The Rule of Law


The Rule of Law refers to the guiding principles that govern our society. The rule of law should be accessible, epistemically sound, and a body of norms promulgated as public knowledge. This allows individuals to study and internalize the norms of law, using it as a framework to make decisions. Moreover, it should be readily available to ordinary citizens, so that they can use it to settle disputes and protect themselves from abuses of power. In order to achieve these goals, we must ensure the independence of the judiciary and the integrity of legal procedures.

Constitution of the United States

The principles of the Constitution of the United States are basic to the functioning of a free government and the preservation of liberty. They must be consistently observed, especially when selecting officers and representatives. The Constitution also imposes duties and responsibilities on the government, including a responsibility to ensure the observance of these principles in the making and execution of laws. Moreover, the legislature should frequently meet to consider grievances, correct laws, and enact new ones, which ensure the rule of law.

Origins of the rule of law

The idea of the rule of law is rooted in liberal political morality. It is the formal aspects of the institutions of government that are considered legitimate, rather than the content of the policies. However, the concept of the Rule of Law remains controversial. Here are some of its defining features. The Rule of Law is a fundamental right. It protects all persons from arbitrary power. It is a principle that has many origins.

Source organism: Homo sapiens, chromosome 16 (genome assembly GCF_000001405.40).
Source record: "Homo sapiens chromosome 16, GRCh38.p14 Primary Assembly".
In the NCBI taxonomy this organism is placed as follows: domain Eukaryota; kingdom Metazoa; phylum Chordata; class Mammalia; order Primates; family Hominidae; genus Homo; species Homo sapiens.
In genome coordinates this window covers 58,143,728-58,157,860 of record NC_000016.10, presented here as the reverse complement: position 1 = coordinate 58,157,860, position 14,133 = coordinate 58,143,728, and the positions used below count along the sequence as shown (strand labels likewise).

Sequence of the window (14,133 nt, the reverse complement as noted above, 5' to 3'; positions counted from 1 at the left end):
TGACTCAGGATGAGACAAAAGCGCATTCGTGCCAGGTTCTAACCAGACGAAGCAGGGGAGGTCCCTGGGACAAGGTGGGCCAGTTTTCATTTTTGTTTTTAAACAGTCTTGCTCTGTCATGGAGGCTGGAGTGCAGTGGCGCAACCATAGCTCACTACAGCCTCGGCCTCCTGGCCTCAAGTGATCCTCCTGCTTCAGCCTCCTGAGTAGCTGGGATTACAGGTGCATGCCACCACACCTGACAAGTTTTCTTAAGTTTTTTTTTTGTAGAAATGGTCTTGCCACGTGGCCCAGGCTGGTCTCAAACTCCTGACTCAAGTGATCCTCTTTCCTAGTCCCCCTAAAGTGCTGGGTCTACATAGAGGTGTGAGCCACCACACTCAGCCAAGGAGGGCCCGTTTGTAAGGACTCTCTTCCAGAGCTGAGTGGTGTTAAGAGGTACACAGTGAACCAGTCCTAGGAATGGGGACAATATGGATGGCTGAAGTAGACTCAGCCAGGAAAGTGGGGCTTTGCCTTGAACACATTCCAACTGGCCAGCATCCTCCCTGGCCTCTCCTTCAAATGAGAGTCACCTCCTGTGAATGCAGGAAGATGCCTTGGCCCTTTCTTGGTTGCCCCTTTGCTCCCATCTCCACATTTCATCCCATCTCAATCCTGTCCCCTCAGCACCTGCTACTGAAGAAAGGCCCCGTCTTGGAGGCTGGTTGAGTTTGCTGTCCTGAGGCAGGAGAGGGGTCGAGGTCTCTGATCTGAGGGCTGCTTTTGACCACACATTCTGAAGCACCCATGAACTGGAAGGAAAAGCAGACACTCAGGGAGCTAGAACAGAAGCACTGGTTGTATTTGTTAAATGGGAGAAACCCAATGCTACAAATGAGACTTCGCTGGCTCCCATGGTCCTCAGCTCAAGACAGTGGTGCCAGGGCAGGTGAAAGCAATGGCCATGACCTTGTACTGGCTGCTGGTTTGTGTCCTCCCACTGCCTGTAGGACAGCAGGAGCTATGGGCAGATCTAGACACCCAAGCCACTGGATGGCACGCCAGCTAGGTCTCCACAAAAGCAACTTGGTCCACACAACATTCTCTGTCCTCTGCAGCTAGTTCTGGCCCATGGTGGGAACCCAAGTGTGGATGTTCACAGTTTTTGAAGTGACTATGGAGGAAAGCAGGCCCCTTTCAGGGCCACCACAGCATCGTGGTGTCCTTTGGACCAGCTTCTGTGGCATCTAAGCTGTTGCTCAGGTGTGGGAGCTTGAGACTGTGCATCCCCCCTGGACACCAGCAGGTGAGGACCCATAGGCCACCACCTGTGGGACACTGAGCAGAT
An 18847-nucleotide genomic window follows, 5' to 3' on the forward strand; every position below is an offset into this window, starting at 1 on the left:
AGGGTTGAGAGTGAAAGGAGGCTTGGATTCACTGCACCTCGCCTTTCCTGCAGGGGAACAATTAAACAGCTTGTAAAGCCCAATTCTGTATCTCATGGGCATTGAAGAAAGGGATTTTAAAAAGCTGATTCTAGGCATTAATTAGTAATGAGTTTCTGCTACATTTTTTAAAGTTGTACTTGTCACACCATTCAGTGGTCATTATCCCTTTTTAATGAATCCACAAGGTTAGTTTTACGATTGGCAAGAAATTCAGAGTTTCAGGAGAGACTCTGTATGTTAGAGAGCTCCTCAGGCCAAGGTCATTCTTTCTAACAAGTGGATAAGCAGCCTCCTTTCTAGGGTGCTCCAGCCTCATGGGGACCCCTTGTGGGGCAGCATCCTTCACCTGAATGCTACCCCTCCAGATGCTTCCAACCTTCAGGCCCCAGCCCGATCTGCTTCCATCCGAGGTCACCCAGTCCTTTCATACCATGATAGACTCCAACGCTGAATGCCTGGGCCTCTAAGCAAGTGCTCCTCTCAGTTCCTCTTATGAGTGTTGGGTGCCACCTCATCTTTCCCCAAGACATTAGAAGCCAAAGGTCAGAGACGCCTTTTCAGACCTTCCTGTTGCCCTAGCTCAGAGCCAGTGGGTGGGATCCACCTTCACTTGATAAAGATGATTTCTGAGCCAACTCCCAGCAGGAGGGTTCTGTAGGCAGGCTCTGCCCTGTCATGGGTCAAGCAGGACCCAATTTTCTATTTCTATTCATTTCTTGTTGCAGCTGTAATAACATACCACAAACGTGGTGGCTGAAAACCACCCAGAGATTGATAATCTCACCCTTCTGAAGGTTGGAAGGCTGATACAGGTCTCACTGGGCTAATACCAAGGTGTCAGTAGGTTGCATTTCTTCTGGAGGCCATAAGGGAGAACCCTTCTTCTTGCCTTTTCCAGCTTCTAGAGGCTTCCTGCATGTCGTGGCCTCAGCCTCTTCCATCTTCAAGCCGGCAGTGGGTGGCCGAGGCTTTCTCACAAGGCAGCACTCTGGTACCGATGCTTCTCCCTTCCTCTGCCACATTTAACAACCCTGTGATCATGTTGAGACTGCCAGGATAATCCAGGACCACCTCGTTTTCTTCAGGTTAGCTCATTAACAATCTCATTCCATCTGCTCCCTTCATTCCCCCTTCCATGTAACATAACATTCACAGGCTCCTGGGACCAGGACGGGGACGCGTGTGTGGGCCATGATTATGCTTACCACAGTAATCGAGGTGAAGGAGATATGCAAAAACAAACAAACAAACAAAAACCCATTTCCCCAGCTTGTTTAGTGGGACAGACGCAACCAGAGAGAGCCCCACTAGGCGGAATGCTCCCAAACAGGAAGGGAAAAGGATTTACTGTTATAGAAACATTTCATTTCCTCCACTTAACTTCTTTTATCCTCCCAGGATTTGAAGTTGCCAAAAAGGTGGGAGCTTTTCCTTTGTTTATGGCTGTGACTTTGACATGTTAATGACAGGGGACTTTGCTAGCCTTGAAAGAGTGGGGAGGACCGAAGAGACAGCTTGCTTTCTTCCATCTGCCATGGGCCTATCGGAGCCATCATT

Characteristics of a rule of law system

The term rule of law refers to a society with an established legal system that supports the equality of citizens before the law. Under a rule of law system, the power of the government is subject to the law as much as that of its citizens. A rule of law system also aims to ensure that everyone has equal access to justice and is treated equally. This system also ensures that individuals have the opportunity to pursue their interests without fear of retribution or exclusion.

Basic principles of a rule of law system

Several basic principles define the basis for a rule of law system. These principles include adherence to the supremacy of the law, equality before the law, fair application of the law, participation in decision-making, and procedural transparency. The first three principles are most often addressed in the context of parliamentary government. The seventh principle concerns the enforcement of legal rights. A nation with a rule of law system has independent judges, courts, and a legal profession.

Examples of rule of law systems around the world

Countries with strong rule of law have higher GDP per capita and better rates of basic health outcomes. Rule of law institutions and practices are designed to prevent the arbitrary use of power, which characterizes various forms of despotism, including totalitarianism and absolutism. These systems are based on the principles of equality before the law and the impartial adjudication of laws by independent courts. However, rule of law systems do not always lead to a better quality of life or greater economic growth.

Legality as a principle of a rule of law system

If a country wants to establish a rule of law system, it must first define its rules. Rule of law systems are generally complex and provide shelter from the power of others. Modern theories of rule of law continue to be fascinated by complexity. One example is the concept of procedural legality. In the case of Guantanamo Bay, detainees wanted to be heard before a legal tribunal, answer evidence, and be represented.

Impact of the rule of law on moral thought

The Impact of the Rule of Law on Moral Thought. The Rule of Law theory is characterized by a laundry list of principles, some of which are categorical in nature. There are procedural principles, formal principles, and substantive values. Fuller developed eight formal principles of law, including generality, prospectivity, consistency, practicability, and stability. He also included a concept known as the inner morality of law.